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5 Things to Do to Up Your IQ

By Julie Fink
Posted On Feb 02, 2016
5 Things to Do to Up Your IQ

Whether you are prepping for a test, a date or a MENSA Club membership, there is always a good time for a high IQ. Your Intelligence Quotient (IQ) is a measure of your mental agility or comprehension speed, but can you grow it like a muscle? Turns out the answer to that is YES!

In case you are wondering; the average IQ is around 100. Anything above 130 is considered ‘gifted’.

95% of the human population fall between 70 and 130
50% range between 90 and 110
Only 2% score genius level 131 and above

I did some research to find out what we can do to challenge our melons to an IQ duel and gain some points. Here are a few brain power activities:

  1. Play Chess
Tobey Maguire plays Bobby Fischer in “Pawn Sacrifice” (2014)

Often known as the game for the intellectually gifted, chess is the best exercise on earth to pump up the most important organ in our bodies: the brain. Games like chess actually stimulate the growth of your brain’s neurotransmitters. Quite simply, your brain communicates better with itself when it’s faced with challenging activities and social interaction.

“Activities which involve a diverse range of skills plus social interaction, are excellent options if you’re aiming to enhance your IQ,” says MENSA’s consultant psychologist Maria Leitner.

“A study of 4,000 Venezuelan students produced significant rises in the IQ scores of both boys and girls after four months of chess instruction.”

Ever wonder why you feel brain dead after a day of sitting at your desk all day staring at the computer? You can redeem yourself by going home and playing some chess.

TRY: Joining your local chess club, Chess in the park, online chess with friends, or watch these three AH-MAZING chess movies… You’ll start playing after these: Pawn Sacrifice, Knights of the South Bronx, Life of A King, Searching for Bobby Fischer

  1. Listen to more Classical Music

Napoleon Hill, the author of Think & Grow Rich, states that music is the second most potent source of energy (we can all guess what the first one is, wink wink). Music is so powerful that his has the ability to shift your mentality in a matter of seconds.

Water exIn 1994, Dr. Masaru Emoto conducted an experiment using water and sound. He would play music to the water, freeze the water then observe the crystals. His results were astounding>>>

The Adolph Hitler and heavy metal music were distorted and in disharmony while the Love & Appreciation, Bach and Sound of Music were in perfect harmony.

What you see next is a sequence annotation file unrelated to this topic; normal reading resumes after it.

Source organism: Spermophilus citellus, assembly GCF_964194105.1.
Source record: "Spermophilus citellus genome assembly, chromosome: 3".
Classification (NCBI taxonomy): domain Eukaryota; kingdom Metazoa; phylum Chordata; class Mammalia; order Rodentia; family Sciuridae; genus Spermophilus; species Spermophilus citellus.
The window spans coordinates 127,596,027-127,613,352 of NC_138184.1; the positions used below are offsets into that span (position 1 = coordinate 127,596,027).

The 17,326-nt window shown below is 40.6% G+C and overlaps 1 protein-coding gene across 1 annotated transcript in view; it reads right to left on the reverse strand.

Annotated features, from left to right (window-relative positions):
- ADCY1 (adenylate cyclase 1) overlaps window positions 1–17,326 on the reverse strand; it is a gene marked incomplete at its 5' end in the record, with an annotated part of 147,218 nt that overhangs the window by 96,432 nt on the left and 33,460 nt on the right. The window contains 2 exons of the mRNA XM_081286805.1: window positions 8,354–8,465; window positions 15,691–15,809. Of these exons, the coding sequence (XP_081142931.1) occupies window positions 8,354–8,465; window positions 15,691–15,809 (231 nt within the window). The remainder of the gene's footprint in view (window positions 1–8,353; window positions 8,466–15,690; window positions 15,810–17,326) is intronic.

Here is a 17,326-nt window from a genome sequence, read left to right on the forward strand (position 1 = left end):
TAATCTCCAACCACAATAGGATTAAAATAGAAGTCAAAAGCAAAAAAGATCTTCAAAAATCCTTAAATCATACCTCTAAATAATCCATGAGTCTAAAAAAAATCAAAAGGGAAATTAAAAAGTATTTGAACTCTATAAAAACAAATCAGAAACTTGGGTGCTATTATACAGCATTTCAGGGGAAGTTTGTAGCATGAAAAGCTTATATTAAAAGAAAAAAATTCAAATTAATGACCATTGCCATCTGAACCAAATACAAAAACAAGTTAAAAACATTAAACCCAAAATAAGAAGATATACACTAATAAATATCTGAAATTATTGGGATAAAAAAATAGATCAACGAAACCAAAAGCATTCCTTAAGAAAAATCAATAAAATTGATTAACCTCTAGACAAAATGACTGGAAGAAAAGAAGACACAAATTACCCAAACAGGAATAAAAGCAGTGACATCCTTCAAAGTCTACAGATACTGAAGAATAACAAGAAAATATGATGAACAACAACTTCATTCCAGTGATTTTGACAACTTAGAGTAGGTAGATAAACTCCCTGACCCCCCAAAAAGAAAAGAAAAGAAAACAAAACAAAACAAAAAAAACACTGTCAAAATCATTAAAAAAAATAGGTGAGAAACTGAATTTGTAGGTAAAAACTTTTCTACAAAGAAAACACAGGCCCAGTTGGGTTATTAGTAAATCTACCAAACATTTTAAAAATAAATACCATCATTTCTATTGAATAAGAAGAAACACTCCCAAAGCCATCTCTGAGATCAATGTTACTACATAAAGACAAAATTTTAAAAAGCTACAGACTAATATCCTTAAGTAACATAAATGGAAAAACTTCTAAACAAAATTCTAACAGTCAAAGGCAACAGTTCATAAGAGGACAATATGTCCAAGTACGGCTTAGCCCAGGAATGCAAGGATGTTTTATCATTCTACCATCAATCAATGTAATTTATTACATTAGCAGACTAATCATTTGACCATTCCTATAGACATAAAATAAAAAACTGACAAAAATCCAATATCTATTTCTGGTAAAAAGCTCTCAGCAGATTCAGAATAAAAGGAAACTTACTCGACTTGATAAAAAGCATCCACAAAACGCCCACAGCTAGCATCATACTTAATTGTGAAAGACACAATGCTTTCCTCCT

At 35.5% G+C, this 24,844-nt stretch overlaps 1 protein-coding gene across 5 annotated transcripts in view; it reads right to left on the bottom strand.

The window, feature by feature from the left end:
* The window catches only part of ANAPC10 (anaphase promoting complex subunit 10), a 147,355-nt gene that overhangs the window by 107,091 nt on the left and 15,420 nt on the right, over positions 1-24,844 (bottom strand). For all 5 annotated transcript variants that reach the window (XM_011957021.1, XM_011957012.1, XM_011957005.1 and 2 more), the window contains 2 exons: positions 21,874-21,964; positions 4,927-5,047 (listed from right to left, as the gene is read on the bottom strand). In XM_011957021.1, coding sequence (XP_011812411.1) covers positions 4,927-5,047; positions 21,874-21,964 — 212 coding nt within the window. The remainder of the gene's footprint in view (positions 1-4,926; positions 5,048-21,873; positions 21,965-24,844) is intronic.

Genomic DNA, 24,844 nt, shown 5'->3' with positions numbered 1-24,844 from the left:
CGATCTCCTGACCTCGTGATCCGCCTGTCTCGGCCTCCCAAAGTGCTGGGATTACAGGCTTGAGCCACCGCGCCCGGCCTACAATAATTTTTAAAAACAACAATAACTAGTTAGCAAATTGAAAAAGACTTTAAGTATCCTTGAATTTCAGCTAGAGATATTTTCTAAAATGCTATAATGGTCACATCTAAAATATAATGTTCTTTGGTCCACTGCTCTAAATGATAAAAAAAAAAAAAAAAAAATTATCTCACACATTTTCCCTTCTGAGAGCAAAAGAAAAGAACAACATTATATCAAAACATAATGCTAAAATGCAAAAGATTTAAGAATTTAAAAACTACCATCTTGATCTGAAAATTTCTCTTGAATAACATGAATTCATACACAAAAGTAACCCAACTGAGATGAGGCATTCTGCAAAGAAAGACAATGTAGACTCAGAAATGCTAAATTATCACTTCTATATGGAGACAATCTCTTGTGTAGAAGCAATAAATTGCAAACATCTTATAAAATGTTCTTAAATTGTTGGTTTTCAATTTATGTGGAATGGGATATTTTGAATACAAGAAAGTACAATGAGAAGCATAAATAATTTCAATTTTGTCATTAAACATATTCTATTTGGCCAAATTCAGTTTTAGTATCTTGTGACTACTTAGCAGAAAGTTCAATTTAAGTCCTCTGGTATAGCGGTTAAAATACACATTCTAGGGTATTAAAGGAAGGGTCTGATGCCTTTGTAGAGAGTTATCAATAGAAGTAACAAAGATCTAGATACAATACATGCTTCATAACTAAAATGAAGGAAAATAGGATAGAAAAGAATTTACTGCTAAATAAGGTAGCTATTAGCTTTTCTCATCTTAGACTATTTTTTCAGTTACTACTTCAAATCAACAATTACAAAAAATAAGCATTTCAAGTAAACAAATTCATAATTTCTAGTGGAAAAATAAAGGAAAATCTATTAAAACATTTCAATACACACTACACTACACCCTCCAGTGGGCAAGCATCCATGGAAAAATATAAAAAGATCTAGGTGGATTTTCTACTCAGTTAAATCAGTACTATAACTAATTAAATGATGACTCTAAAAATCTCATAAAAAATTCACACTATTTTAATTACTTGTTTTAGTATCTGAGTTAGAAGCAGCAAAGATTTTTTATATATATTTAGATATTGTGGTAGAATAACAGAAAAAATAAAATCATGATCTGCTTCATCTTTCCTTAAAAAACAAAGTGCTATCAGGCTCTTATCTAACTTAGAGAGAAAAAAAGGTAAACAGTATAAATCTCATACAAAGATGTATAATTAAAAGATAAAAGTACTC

Now that you can see what good vibes and bad vibes look like in water … take a moment to realize that your body is 70% made of water!

Music that calibrates on a higher frequency has proven to give you a good brain work out and also reduces blood pressure, causes the release of dopamine and even improves cell function (RNA & DNA).

TRY: Listening to classical music instead of Fetty Wap or Sia during your work out. Here is my own playlist that I use: it starts off with a 5 minute warm-up, gets  pretty intense in the middle and then a cool down –  runs 1 hour.

Classical Music Workout Medley Monster Jamz:

Superman Theme- John Williams 4:25 (warm up)
Hungarian Rhapsody No. 2 – Franz Liszt 9:19
O Fortunate – Carl Orff 5:21
The Thieving Magpie (Abridged) 5:57
Ride of the Valkyries – Wagner 5:00
(Intro) Sprach Zarathustra – Richard Strauss 2:38
William Tell Overture (Lone Ranger) 3:38
Summer – Vivaldi 11:09
Sleeping Beauty Waltz – Tchaikovsky 4:25
Cinematic Orchestra – Arrival of the Birds 7:43 (cool down)

  1. Read Poetry
Dead Poets Society (1989)

For one, poetry teaches us to wrestle with and simplify complexity. Emily Dickinson, for example, masterfully simplified complex topics with poems like “Because I could not stop for Death,” and many poets are similarly adept.

Similar to chess, reading poetry challenges your cognitive function, therefore stimulating your brain in ways beyond our daily norms. Learning new words and using them also improves your speech and interpersonal communication skills.

TRY: Heading to the library and picking out a beginner Shakespeare book (this does not include vegging on the couch watching Leo and Claire in Romeo & Juliet!) Also, here is a link to the top poetry suggestions provided by the book club queen, Oprah.

  1. Do Practice Tests & Puzzles

Retaking IQ tests can actually raise your score by as many as two points. The ‘practice effect’ is a proven technique that arms you with the skills to comprehend the next test. Brain games, crossword puzzles and memory sequences help add a few IQ’s too. Men’s Health Magazine reported a study by Dr. Susanne Jäggi at the University of Michigan used Dual N-Back games, where the player is asked to remember a sequence of geometric shapes and sounds, to boost the memory factor. Her research discovered 25 minutes every day will raise your IQ by an impressive 4 points.

Fluid intelligence is a major part of every IQ test, and relates to your working memory.

TRY: MENSA Workout or Practice IQ tests

Give this a whirl… (Answers found below)
IQ questions

  1. Explore

Be active in your community and with the world around you. The more you are involved with other people, with other opinions, and other ideas, the more you will learn and grow. By challenging your preconceived notions, you will either strengthen your own beliefs, or adapt, grow, and adopt new beliefs based on new information. You will push yourself past limits that you’ve built up your whole life. It’s time to break down some barriers and in doing so, engage your brain in activities it didn’t know even existed.

TRY: The adventure tab on Meetup.com > archery, horseback riding, mountain biking, scuba diving, polka dancing, museum hopping, zip lining, medieval jousting! Etc.

There is no ‘limitless’ pill so let’s get intellectually moving people!

(Answers: A.1 B.4 C.5)